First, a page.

[This is based on the presentation I made in Barcamp Bangalore 3,
We have seen the Mobile Revolution in
The growth of mobile penetration is mind-boggling and is quite dramatic. It came about because of some of the factors listed below. Note that it is always easy to look back and analyze why it happened. That’s what I am doing here.
Key Factors for this explosion
* Late start
* Cheaper equipment
* Pent up Demand
* Innovative and Bold Deployment Strategies
Take a look at current broadband penetration in
The penetration of broadband will increase in the next few years and will catch like a wildfire when suddenly the cost of adoption and network deployment and maintenance will turn out to be extremely low compared to the kind of market demand it has.
The drivers will be-
# Decreasing cost per line
# Decreasing operating expense
# Decreasing cost of PC (or similar device)
# Social attitudes and habits embracing broadband facilities
# More Indian content
Broadband Revolution in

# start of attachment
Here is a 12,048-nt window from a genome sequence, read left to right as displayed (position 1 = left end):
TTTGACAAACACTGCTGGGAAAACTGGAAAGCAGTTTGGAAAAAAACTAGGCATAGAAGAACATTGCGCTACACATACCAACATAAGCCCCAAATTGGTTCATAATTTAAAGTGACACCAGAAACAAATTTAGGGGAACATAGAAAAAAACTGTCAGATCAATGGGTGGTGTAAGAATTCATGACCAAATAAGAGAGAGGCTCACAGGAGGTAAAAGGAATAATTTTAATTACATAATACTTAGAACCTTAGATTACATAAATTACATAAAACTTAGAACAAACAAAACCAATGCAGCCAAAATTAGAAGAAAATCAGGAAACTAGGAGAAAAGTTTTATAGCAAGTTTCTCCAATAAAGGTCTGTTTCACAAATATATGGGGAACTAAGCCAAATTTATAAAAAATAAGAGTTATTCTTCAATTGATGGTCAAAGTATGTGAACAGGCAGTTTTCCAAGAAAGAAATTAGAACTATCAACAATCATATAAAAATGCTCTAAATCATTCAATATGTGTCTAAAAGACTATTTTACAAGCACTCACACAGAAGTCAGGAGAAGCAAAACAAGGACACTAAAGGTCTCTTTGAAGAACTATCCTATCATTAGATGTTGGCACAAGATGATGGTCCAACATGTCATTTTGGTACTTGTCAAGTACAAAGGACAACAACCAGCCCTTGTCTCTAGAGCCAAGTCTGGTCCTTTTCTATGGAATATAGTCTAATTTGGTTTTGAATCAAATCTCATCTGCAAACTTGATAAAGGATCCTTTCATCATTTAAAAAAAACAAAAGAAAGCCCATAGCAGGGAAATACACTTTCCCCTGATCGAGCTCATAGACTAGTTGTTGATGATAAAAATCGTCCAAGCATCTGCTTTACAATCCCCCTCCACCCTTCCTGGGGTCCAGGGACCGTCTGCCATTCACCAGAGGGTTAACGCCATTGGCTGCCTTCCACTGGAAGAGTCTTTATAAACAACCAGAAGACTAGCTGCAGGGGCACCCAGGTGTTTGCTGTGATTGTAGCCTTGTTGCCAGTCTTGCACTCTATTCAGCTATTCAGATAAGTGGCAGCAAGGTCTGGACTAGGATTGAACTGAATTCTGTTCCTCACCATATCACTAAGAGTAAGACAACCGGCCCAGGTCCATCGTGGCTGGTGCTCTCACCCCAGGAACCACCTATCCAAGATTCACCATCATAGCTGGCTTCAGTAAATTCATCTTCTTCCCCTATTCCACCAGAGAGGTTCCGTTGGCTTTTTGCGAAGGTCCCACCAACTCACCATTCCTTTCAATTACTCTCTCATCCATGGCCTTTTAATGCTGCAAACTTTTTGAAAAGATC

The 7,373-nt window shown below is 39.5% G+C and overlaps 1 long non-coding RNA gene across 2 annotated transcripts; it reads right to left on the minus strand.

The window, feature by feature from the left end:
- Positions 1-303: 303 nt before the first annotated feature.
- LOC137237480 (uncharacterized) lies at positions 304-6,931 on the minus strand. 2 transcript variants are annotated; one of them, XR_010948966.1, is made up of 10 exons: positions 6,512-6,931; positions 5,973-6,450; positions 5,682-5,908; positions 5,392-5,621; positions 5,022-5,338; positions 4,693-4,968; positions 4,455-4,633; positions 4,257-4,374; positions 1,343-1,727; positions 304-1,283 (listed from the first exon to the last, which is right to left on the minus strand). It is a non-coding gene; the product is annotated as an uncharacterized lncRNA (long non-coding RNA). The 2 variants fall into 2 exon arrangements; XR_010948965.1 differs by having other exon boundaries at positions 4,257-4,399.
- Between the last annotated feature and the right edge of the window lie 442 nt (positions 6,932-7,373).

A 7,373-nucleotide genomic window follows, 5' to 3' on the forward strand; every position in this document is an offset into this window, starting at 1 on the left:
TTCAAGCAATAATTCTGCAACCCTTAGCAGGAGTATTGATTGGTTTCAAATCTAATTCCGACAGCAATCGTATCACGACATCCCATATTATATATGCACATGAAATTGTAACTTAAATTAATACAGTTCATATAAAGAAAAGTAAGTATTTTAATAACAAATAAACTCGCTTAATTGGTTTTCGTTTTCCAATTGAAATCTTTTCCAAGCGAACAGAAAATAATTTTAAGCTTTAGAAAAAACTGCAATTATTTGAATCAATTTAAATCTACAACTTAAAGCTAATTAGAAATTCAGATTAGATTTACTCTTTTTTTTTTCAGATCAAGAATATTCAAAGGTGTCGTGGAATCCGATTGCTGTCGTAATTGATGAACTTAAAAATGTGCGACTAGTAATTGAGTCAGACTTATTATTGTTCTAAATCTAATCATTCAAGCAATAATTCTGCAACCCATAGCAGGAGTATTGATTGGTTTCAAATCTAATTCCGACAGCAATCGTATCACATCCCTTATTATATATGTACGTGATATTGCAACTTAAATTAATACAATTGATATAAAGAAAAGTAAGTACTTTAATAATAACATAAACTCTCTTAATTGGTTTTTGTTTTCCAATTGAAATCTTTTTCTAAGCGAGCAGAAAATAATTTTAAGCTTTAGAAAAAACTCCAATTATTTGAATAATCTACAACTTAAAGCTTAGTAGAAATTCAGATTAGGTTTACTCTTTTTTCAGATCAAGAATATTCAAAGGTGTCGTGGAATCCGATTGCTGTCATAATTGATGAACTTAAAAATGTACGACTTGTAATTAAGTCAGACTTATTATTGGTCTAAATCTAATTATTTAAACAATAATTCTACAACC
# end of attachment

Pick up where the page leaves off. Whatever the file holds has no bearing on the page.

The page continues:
In effect, I believe that there is a very big room for growth of broadband penetration in
The pieces of puzzle are falling into place. With advent of wireless broadband (such as WiMAX and WiFi), with decreasing costs of PC, we will see the penetration grow slow and suddenly, when the price points have achieved that critical milestone, it will take a dramatic upswing and go on an exponential path for the next few years. In my estimation, by end of 2011, Indian will have more than 35 million broadband subscribers and by end of 2013, we will have nearly 1 million subscribers.
My question to all of us
Indian telecom operators are smarter than the rest of us. They usually wake up quite early to realize the potentials of Indian markets. They will definitely get themselves geared up for this oncoming Broadband Revolution. However, will the Indian entrepreneurs, Indian telecom vendors, Indian VCs, Indian startups wake up to this? When Indian Mobile Revolution happened, it was foreign telecom vendors which benefited. They supplied the radio access network equipments, and they supplied the core network equipment. They also supplied the mobile handsets and PDAs. Indian telecom operators had no choice but buy equipment from these foreign players.
Operators like BSNL, Airtel and Reliance throw open tenders worth billions of dollars, and most of these monies are taken up by foreign companies. Almost no domestic company seems to wake up to capture some of this market share. We could give ourselves an excuse that Indian ecosystem was not conducive to create such suppliers in